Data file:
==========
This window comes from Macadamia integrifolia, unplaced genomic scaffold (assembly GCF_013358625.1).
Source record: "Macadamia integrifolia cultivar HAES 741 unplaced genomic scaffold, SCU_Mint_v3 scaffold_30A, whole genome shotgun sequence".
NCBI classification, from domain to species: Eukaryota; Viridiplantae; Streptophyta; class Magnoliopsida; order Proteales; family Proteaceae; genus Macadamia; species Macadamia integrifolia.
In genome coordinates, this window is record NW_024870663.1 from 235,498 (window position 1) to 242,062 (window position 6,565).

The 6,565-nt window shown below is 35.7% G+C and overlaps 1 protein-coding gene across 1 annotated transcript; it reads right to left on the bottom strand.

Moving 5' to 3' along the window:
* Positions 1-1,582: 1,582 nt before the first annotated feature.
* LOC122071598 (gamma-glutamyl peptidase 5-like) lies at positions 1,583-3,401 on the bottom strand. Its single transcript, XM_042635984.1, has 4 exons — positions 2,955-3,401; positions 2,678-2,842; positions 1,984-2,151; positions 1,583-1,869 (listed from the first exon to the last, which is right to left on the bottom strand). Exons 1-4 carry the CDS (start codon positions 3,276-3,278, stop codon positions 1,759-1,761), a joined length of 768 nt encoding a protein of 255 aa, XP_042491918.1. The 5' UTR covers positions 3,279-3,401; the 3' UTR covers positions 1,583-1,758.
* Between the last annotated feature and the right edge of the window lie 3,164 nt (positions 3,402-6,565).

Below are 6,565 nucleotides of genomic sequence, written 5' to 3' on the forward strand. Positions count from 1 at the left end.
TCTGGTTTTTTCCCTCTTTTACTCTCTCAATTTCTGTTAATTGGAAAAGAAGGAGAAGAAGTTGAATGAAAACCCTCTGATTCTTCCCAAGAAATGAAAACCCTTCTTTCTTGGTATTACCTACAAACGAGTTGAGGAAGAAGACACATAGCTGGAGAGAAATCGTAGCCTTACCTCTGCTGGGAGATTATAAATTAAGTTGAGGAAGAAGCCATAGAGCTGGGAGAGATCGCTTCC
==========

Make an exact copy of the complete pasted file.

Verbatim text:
This window comes from Macadamia integrifolia, unplaced genomic scaffold (assembly GCF_013358625.1).
Source record: "Macadamia integrifolia cultivar HAES 741 unplaced genomic scaffold, SCU_Mint_v3 scaffold_30A, whole genome shotgun sequence".
NCBI classification, from domain to species: Eukaryota; Viridiplantae; Streptophyta; class Magnoliopsida; order Proteales; family Proteaceae; genus Macadamia; species Macadamia integrifolia.
In genome coordinates, this window is record NW_024870663.1 from 235,498 (window position 1) to 242,062 (window position 6,565).

The 6,565-nt window shown below is 35.7% G+C and overlaps 1 protein-coding gene across 1 annotated transcript; it reads right to left on the bottom strand.

Moving 5' to 3' along the window:
* Positions 1-1,582: 1,582 nt before the first annotated feature.
* LOC122071598 (gamma-glutamyl peptidase 5-like) lies at positions 1,583-3,401 on the bottom strand. Its single transcript, XM_042635984.1, has 4 exons — positions 2,955-3,401; positions 2,678-2,842; positions 1,984-2,151; positions 1,583-1,869 (listed from the first exon to the last, which is right to left on the bottom strand). Exons 1-4 carry the CDS (start codon positions 3,276-3,278, stop codon positions 1,759-1,761), a joined length of 768 nt encoding a protein of 255 aa, XP_042491918.1. The 5' UTR covers positions 3,279-3,401; the 3' UTR covers positions 1,583-1,758.
* Between the last annotated feature and the right edge of the window lie 3,164 nt (positions 3,402-6,565).

Below are 6,565 nucleotides of genomic sequence, written 5' to 3' on the forward strand. Positions count from 1 at the left end.
TCTGGTTTTTTCCCTCTTTTACTCTCTCAATTTCTGTTAATTGGAAAAGAAGGAGAAGAAGTTGAATGAAAACCCTCTGATTCTTCCCAAGAAATGAAAACCCTTCTTTCTTGGTATTACCTACAAACGAGTTGAGGAAGAAGACACATAGCTGGAGAGAAATCGTAGCCTTACCTCTGCTGGGAGATTATAAATTAAGTTGAGGAAGAAGCCATAGAGCTGGGAGAGATCGCTTCC